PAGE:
Deferred Sales Charges and the Mutual Fund Industry
Many clients that come to Pathfinder follow a similar process. We review their current portfolio and break it down to illustrate what they own, how much they are paying in fees and shed light on their returns over a given period of time, before making a proposal of what we would do differently. For clients that owns a basket of mutual funds, the results can sometimes be quite startling, seeing layer upon layer of fees that are associated with the mutual fund industry. One of the most troubling fee structures are called Deferred Sales Charges or DSC’s. We have written about this in the past, and thought it relevant to touch on it again. Recently, we transferred in a number of new accounts that were invested in a large number of mutual funds with DSC fee structures.
A DSC is a commission where the mutual fund company pays the financial advisor an up-front commission (up to 5%) to invest the client’s money into their mutual funds. The client pays no commission out of their pocket except for the ongoing management fee (MER) associated with the mutual fund (usually ranging from 1-3%). However, if the client would like to redeem these funds, they will need to pay back all or part of these commissions. If the advisor was paid 5%, then the client will have to pay back 5% to the mutual fund company in the first year and prorated in subsequent years based on a declining scale of up to 6 years.
At Pathfinder, we have never sold any of our funds with any sort of sales charge paid to an advisor. Our client’s money is theirs. If they want to sell their Pathfinder funds, we can do so end of the month and send them their money with no penalty whatsoever. They just pay a $30 brokerage commission to the custodian where their money is held (Fidelity Clearing Canada, Credential Securities or RBC Investor and Treasury Services). Unfortunately, investors that own these types of mutual fund portfolios are forced to keep their funds to avoid these high redemption fees. We feel this is wrong.
Why are we writing about this? Earlier this year, the Canadian Securities Administration has finally moved to restrict the sale of DSC securities and ban them outright in the rest of Canada by 2022 (excluding Ontario). Please read the full update from our Partners’ at BLG Law here. Many clients have small LIRA accounts sitting at various institutions from old jobs that they just have not bothered to move them, as they don’t want to face stiff penalties. Many long-time readers of our weekly newsletter might be invested in this type of structure.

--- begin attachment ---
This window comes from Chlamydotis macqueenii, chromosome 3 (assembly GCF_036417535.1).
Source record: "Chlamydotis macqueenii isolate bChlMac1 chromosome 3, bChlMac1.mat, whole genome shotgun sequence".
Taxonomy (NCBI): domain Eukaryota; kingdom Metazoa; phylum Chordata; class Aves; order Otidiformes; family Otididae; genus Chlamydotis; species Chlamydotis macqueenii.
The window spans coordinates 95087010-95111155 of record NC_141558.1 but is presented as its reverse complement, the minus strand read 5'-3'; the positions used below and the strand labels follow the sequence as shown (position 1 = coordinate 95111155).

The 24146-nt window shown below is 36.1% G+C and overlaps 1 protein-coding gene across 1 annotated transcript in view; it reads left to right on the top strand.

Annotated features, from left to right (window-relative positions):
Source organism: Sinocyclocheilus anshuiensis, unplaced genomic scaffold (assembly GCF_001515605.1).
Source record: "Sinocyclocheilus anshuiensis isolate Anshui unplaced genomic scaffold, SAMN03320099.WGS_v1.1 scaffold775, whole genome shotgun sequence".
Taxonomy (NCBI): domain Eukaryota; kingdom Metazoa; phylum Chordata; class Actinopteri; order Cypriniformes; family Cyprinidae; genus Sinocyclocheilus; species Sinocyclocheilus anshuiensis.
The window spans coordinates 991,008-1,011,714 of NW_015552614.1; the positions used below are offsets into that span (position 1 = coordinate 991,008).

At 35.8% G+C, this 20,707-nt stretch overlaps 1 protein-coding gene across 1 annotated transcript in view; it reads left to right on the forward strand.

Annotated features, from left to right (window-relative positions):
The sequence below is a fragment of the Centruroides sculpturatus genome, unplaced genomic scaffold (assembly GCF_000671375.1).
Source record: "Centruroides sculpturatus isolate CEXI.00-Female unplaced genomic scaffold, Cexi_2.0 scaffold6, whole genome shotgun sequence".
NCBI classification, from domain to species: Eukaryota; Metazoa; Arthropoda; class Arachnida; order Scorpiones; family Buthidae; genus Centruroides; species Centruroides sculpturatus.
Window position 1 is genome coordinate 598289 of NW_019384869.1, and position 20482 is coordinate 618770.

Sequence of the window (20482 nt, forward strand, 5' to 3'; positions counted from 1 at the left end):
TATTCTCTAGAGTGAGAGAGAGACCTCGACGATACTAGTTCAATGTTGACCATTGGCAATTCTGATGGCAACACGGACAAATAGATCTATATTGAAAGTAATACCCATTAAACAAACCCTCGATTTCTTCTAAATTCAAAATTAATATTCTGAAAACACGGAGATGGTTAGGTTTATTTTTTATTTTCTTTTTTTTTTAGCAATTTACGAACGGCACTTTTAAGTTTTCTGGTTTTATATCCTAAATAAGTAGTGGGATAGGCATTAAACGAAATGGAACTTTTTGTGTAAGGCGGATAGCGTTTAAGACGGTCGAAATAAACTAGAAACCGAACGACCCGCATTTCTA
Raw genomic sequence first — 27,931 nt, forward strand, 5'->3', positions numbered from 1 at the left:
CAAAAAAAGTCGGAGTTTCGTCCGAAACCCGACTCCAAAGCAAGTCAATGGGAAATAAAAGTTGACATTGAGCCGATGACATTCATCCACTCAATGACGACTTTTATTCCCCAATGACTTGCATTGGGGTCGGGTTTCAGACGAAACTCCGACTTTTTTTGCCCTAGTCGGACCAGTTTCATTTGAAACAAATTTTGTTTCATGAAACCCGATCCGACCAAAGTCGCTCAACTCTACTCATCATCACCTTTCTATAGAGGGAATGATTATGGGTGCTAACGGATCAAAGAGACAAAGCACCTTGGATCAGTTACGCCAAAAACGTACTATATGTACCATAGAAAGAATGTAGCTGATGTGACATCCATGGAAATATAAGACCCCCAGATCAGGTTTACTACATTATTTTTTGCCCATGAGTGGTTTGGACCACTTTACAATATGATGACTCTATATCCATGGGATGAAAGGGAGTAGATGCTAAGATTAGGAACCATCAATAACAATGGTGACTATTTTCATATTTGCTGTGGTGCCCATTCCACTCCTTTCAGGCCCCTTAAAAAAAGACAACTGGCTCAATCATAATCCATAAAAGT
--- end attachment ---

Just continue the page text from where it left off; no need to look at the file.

“This means that” we are encouraging anyone with this type of portfolio to reach out and let us review it. Often, if the DSC schedule is 1-3 years away, it may make sense to bite the bullet, pay the fee, and move on. If it does not and the performance is reasonable, we will tell you to hang on to it. Simply holding on to an equity mutual fund for this reason can have a serious impact if it is a big part of your portfolio and we experience another drop like we did earlier in the year. Please reach out to Nigel Andison at 604-682-7312 ext. 230 if you have any questions or would like us to give you our no obligation opinion on your current holdings.
National Instrument 31-103 requires registered firms to disclose information that a reasonable investor would expect to know, including any material conflicts with the firm or its representatives. Doug Johnson and/or Pathfinder Asset Management Limited are an insider of companies periodically mentioned in this report. Please visit www.paml.ca for full disclosures.
*All returns are time weighted and net of investment management fees. Returns from the Pathfinder Partners’ Fund and Pathfinder Real Fund are presented based on the masters series of each fund. The Pathfinder North American Equity Portfolio and The Pathfinder North American Income Portfolio are live accounts. These are actual accounts owned by the Pathfinder Chairman (Equity) and client (High Income) which contain no legacy positions, cash flows or other Pathfinder investment mandates or products. Monthly inception dates for each fund and portfolio are as follows: Pathfinder North American Equity Portfolio (January 2011), Pathfinder North American High-Income Portfolio (October 2012) Pathfinder Partners’ Fund (April 2011), Pathfinder Real Fund (April, 2013), and Pathfinder International Fund (November 2014).
Pathfinder Asset Management Limited (PAML) and its affiliates may collectively beneficially own in excess of 10% of one or more classes of the issued and outstanding equity securities mentioned in this newsletter. This publication is intended only to convey information. It is not to be construed as an investment guide or as an offer or solicitation of an offer to buy or sell any of the securities mentioned in it. The author has taken all usual and reasonable precautions to determine that the information contained in this publication has been obtained from sources believed to be reliable and that the procedures used to summarize and analyze such information are based on approved practices and principles in the investment industry. However, the market forces underlying investment value are subject to sudden and dramatic changes and data availability varies from one moment to the next. Consequently, neither the author nor PAML can make any warranty as to the accuracy or completeness of information, analysis or views contained in this publication or their usefulness or suitability in any particular circumstance. You should not undertake any investment or portfolio assessment or other transaction on the basis of this publication, but should first consult your portfolio manager, who can assess all relevant particulars of any proposed investment or transaction. PAML and the author accept no liability of any kind whatsoever or any damages or losses incurred by you as a result of reliance upon or use of this publication.